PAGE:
Posts tagged Japanese beetles

Centipedes, millipedes and more Japanese beetles

 

 

Master Gardener Intern, Sue Levasseur, answers two questions frequently asked of the Hortline:

 

            Q.  How can I get rid of those metallic-green bugs that are eating my plants?

The Japanese beetle has become a significant pest in Iowa during the past decade.  The head and thorax are shiny metallic-green, and the wing covers are coppery red. A row of five tufts of white hairs grow on each side of the abdomen.

            Japanese beetles are a double threat insect in the home garden.  In the larvae stage they are white C-shaped grubs that are approximately 1¼” long when fully mature.  They inhabit the soil from August until June where they feed on turf grass roots and organic matter.  Adult beetles emerge in June and eat the foliage and flowers of over 300 plants.  Foliage is consumed by eating the tissue between the veins, a type of feeding called skeletonizing.

            Control of adult beetles is difficult because they emerge every day for a period of several weeks.  Handpicking or screening of high-value plants may be of benefit in isolated situations with limited numbers of beetles.  Spot spraying infested foliage of high value plants with carbaryl (Sevin), permethrin (Eight) or cyfluthrin (Tempo) may reduce damage for several days but multiple applications are required to maintain control.  Spraying the adult stage is not an effective strategy for prevention of white grubs.  Use of floral lure and sex attractant traps is not recommended; research suggests that they are not effective in controlling moderate to heavy infestations and they may attract more beetles into a yard than would occur otherwise.  However, the traps may reduce damage and beetle populations where landscapes are isolated from other Japanese beetle breeding areas or when mass trapping (everyone in the neighborhood) is used.  

            Q.  What is the difference between centipedes and millipedes and how can I get rid of them in my house?

            House centipedes are approximately 1½” long with 15 pairs of long, threadlike legs extending from their body segments (one pair per segment). In contrast, millipedes are about 1¼” long and have 30 pairs of short legs extending from their body segments (two pair of legs per segment). 

            House centipedes are found both indoors and outdoors, but prefer living in damp portions of basements, bathrooms, and unexcavated areas under the house.  They feed on small insects, insect larvae and spiders.  Thus they are beneficial and considered harmless to people but most homeowners consider them a nuisance.

            To deter centipedes from your home dry up and clean the areas that serve as habitat and food source for centipedes as much as you can.  Residual insecticides can be applied to usual hiding places such as crawl spaces, dark corners in basements, baseboard cracks, openings in concrete slabs, under shelves and around stored boxes.

            Millipedes are usually found outdoors where they feed on decaying vegetable matter.  They are one of nature’s harmless “recyclers”.  Millipedes are accidental invaders in the house.  Capture and discard the offending invader.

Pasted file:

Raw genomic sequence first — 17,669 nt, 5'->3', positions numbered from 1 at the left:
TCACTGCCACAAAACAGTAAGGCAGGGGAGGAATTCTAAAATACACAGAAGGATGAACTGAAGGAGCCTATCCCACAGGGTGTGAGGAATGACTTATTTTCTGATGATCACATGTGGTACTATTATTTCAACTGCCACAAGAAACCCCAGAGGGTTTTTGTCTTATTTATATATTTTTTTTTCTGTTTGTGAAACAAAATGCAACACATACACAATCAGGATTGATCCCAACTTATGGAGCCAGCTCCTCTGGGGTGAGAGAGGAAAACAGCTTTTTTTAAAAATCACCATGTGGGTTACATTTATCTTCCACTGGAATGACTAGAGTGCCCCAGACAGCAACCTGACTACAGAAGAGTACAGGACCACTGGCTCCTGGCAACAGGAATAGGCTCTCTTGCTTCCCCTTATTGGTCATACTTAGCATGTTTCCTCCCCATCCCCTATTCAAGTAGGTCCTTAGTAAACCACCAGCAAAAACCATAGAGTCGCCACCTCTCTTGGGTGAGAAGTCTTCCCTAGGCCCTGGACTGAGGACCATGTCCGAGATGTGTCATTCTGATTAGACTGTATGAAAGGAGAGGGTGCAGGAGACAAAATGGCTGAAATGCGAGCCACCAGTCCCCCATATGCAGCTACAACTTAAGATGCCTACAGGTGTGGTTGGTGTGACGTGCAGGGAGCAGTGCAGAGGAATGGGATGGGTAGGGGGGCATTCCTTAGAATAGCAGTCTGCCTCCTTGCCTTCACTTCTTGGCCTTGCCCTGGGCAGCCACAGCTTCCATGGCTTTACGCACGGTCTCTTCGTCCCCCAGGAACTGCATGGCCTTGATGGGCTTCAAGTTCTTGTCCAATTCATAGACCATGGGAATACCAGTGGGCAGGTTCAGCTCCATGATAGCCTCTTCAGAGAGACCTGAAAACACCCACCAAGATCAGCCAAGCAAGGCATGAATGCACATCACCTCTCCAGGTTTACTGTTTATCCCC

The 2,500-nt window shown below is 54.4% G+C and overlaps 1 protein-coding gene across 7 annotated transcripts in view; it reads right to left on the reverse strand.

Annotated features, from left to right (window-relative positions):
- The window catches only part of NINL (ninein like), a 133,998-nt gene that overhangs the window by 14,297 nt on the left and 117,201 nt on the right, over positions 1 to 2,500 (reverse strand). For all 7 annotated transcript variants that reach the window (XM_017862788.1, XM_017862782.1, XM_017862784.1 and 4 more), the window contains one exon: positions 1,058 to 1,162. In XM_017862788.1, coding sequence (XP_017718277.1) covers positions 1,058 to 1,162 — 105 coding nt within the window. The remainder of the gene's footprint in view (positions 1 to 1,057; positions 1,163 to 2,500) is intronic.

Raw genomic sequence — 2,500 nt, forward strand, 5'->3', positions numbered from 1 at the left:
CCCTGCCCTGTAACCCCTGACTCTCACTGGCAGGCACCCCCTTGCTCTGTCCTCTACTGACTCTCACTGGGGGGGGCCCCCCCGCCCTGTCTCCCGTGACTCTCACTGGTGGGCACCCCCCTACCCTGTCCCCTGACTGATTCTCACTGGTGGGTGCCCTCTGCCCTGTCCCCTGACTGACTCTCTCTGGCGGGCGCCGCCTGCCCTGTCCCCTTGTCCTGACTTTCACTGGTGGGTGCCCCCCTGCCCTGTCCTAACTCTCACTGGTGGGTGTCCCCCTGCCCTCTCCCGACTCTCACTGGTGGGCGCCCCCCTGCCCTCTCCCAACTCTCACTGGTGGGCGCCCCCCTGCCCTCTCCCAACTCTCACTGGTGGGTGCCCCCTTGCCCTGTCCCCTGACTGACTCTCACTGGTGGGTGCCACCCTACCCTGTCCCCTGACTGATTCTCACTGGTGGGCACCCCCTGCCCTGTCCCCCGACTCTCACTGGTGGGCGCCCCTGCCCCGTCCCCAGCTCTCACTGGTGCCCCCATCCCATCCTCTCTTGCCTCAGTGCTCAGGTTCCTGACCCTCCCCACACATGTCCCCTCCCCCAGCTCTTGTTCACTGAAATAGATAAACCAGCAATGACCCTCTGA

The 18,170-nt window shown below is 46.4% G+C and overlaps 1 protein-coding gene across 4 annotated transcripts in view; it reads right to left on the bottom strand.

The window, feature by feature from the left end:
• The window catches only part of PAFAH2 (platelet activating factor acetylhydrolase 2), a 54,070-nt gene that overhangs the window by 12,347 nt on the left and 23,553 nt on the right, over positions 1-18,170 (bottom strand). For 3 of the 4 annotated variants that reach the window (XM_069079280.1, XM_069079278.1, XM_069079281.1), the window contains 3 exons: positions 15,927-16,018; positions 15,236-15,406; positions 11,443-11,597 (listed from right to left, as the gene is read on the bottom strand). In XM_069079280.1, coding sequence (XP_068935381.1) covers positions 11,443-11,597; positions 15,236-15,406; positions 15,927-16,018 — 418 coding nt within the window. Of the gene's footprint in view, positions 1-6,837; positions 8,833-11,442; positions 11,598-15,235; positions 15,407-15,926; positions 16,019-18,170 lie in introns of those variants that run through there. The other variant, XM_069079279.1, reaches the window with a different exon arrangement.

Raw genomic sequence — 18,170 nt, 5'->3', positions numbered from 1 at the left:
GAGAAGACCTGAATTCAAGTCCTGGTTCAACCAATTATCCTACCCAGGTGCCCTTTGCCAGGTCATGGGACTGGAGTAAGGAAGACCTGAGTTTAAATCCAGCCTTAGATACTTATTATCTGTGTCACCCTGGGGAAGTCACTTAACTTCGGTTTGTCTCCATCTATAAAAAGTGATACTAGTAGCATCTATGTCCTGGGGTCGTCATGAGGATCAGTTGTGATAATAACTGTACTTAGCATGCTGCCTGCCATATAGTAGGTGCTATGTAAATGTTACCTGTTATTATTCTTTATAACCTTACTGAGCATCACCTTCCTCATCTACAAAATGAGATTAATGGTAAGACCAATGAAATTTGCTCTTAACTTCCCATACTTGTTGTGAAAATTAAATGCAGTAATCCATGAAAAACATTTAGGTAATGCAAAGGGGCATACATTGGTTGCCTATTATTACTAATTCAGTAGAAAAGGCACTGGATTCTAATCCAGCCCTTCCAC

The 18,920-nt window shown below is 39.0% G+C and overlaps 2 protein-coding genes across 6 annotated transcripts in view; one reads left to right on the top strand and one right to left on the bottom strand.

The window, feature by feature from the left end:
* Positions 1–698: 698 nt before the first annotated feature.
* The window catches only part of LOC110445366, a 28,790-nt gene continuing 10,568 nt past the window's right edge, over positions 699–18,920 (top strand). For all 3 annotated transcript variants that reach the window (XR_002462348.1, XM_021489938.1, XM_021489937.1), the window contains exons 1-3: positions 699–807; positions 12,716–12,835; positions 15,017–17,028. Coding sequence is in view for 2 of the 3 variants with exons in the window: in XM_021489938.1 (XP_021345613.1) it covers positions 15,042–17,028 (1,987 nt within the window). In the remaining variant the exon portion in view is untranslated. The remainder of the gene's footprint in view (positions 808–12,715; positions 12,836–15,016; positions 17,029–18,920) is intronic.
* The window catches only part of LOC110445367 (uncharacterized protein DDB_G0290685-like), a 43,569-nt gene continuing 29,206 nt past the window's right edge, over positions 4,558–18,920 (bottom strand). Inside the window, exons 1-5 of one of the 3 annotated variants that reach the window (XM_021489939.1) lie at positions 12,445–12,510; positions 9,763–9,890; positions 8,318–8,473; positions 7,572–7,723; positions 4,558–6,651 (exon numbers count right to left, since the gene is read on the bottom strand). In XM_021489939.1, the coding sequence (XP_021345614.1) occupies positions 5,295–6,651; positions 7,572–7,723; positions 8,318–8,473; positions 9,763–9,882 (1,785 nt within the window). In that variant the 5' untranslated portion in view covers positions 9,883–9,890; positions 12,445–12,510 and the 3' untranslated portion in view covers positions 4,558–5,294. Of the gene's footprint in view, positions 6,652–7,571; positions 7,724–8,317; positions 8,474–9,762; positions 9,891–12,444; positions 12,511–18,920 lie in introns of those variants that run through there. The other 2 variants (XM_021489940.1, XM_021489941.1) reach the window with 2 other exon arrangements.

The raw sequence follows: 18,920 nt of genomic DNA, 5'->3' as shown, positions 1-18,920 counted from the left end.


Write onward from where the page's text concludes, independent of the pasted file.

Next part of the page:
Gardening Questions?  Call the Linn County Master Gardener Horticulture Line @ 319-447-0647.

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Beetle Battle II – Japanese beetle invasion

 

     I don’t hide my disdain for the Colorado potato beetles that annually devour my potato crop, but come July, I’m battling a much more formidable foe.

    The deceptively handsome, copper-colored Japanese beetles are out in force, their voracious appetites turning foliage to lace throughout my backyard.

    As obnoxious as they are, potato beetles are at least slower moving, and thus easier to squish than the wily Japanese beetle.

    Japanese beetles have perfected the art of stop, drop and roll, and if that fails, while I’m reaching in for the death kill, they simply fly away.

    Their favorite meals appear to be grapes, hollyhocks, roses and – where we do most of our battle – raspberry bushes.

    Armed with a single gardening glove and a container for whatever raspberries they haven’t devoured, I make a trek to the bushes every evening after work.

    Early evening seems to be the time when they are less likely to fly off and are an easier target for my gloved hand.

    When one or two started appearing on the bushes in late June, this “squish” technique seemed to work, but by now, several of the beetles gather on each leaf and it’s time to move on to bigger things.

    Because raspberry patches should be a place where you or a child can readily eat whatever’s ripe, as-is, I wouldn’t use any chemical means of control. The best approach has so far been to take a small bucket of soapy water  to the bushes – I use liquid dish soap – and knock the beetles into the water.

    Plain water doesn’t quite do the trick, as the beetles can survive, swimming around, for at least several days in it.

    I’ve heard bug experts say Japanese beetles usually don’t kill anything before they end their midsummer’s rampage, but I don’t know that they’ve seen the infestation problem that my backyard seems to have.  Once the beetles ravage their favorite plants, they will move on to almost any others available. They even suck the flowers of my fragrant milkweed to nothing.

    I’m envious of the parts of the country where these beetles have not yet reached. Even areas of Cedar Rapids seem immune to the problem. If you’ve had any luck with other methods of control, please let me know.

 

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